Join Chris Orwig for an in-depth discussion in this video Removing extreme distortion with the lens profile, part of Photoshop CC for Photographers: Camera Raw 8 Intermediate.
In this chapter we're going to focus in on how we can take advantage of some powerful and helpful tools which allow us to correct common distortion and perspective issues which often happen in photography. We'll begin by working with this photograph here. This is a picture that I captured of a fascinating concert hall and I was using a wide angle lens. As a result, you can see there's some distortion. These columns, they aren't standing up straight. Let's take a look at how we can correct some of the distortion and issues that we have with this photograph, and let's do so by navigating to the Lens Correction panel.
You go ahead and click on the lens correction icon right here and start off with the Profile tab. Now if you're working with a RAW file, you're able to click on this button which enables a lens profile correction. And if ever you have this option you definitely want to do so because built into camera raw Is all of this information about different camera and lens combinations and when you turn that checkbox on, you can see that it's selecting or determining the type of camera that I use, the lens that I use and then therefore, it's applying a profile which corrects some common issues Which happened with that camera and lens combination.
Now if this option isn't turned on, perhaps if you're working on a JPEG or if you're camera isn't supported. That's okay, you can always skip over to the Manual Tab. Yet that being said, if this option ever is available, you definitely want to choose this option here by turning on that checkbox. Also, if it selects the wrong camera or the wrong lens you can always click on this pull down menu and select the correct option here as well. Next, down below we have a few options for the correction amount. Here we can remove some of the correction, some of the barrel distortion, as we drag this to the left you can see how it will bring back some or that, so we can increase this even further if we'd like. You can also do the same thing with the venuetting or the darkening effect which happen with this wider angle lens, which is common for that lens, if we drag this to the left notice how those edges are now darker.
Drag this to the right and we can brighten those up. And this way we can further customize that overall correction amount. Now after having started off with the Profile tab, next you want to navigate over to Manual. Here in Manual we have a number of different controls. We can work with Upright, we can manually transform different areas of the photograph. We can work with vignetting, and also down below we can turn on and off a grid which sometimes can help us to identify issues. Now, when I turn on the grid and I increase the size of the grid, we can clearly see that these columns right here are not standing upright. Well, in order to fix that distortion issue, let's begin by talking about upright.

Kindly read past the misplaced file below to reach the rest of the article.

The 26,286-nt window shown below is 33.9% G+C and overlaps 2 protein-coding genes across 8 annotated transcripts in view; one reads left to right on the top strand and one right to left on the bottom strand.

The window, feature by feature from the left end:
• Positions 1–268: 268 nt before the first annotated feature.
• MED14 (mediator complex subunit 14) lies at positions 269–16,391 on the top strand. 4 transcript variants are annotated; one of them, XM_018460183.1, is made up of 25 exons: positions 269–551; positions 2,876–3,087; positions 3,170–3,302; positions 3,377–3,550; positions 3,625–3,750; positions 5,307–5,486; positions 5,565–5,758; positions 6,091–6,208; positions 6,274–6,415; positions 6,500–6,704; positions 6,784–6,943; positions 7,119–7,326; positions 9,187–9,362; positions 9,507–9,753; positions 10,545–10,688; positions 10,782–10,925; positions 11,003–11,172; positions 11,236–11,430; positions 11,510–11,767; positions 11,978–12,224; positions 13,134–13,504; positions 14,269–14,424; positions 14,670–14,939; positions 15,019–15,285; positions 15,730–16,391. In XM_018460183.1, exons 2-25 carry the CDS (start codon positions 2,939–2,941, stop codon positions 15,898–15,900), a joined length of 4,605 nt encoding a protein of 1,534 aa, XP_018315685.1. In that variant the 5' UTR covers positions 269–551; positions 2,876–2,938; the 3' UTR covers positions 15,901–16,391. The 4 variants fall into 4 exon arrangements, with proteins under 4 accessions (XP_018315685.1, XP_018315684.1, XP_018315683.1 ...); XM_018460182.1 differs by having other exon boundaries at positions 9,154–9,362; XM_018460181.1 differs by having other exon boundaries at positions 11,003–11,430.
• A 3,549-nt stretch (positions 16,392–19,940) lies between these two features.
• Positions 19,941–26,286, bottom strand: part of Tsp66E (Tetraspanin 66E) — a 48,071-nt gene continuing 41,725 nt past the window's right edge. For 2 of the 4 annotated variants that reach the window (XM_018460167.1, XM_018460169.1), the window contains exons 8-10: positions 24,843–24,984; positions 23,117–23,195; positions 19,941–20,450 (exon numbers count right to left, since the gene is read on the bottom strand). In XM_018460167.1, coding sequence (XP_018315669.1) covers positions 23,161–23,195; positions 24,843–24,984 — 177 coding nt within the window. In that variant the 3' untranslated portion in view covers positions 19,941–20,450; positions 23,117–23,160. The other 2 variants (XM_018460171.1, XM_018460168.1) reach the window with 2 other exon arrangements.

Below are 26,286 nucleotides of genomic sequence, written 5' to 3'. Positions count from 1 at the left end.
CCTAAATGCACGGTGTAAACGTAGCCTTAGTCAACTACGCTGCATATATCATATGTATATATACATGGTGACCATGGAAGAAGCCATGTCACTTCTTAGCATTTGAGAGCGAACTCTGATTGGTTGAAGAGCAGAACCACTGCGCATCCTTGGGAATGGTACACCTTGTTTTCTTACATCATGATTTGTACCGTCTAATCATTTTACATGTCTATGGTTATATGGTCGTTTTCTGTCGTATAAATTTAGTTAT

Here I'll turn off the grid just so we can focus in on these controls right here. Now while these controls don't look very powerful, they are incredibly powerful. And sometimes these upright controls can just come in and save the day. Well we have four different options. The first option is a button which has the letter A on it. When you click on that it will apply an automatic correction. What this will do is automatically level out the photograph and apply a balanced perspective to your overall image. You can turn this off by clicking on this icon here.
Well what about these other three? Well these other three allow us to do different things. Click on this one an it will level out the photograph. Click on this icon an it will apply, vertical corrections. Notice how the vertical lines are now, much better. The last option allows us to crack horizontal, vertical, and perspective issues. Here we'll click on that icon and you can see how it can correct the image. Now you may be wondering well what's the difference between the automatic here and this one which applies a full correction here? Well, as you'll discover in this chapter, certain images will work better with automatic while others will work better with this option.
So what you'll want to do is just experiment with both. Well, now that we've been introduced to how we can select a profile. And how we can start to work with these upright controls. Next, what I want to talk about is how we can customize this further using some of these transform controls in the next movie.
- Correcting exposure
- Making selective adjustments with Auto Mask
- Brightening shadows and darkening highlights
- Enhancing the color, tone, and sharpness of the eyes
- Removing Moiré patterns
- Creative color and effects with the Graduated Filter
- Improving exposure and adding blur with the Radial Filter
- Retouching skin
- Removing distracting background elements
- Working with the tone curve
- Removing color with HSL
- Split toning a color photo
- Removing extreme distortion with the Lens Profile
- Adding grain
- Creating and applying Camera Raw presets
Skill Level Intermediate
Q: This course was updated on 7/10/2014. What changed?
A: We added videos covering the new Preview feature, introduced in Camera Raw 8.4, and duplicating Adjustment Brush settings. Chris also revised the chapters on the Graduated Filter and Radial Filter tools. Check out the "What's new?" movie for an overview of these changes and the other enhancements Adobe introduced in the 2014 update to Photoshop CC.
Q: This course was updated on 10/14/2014. What changed?
A: We added two new movies, which describe changes to the preview behavior in Photoshop CC 2014.1 and the new improved spot removal with feathering. New movies contain the "CC 2014.1" tag next to their names.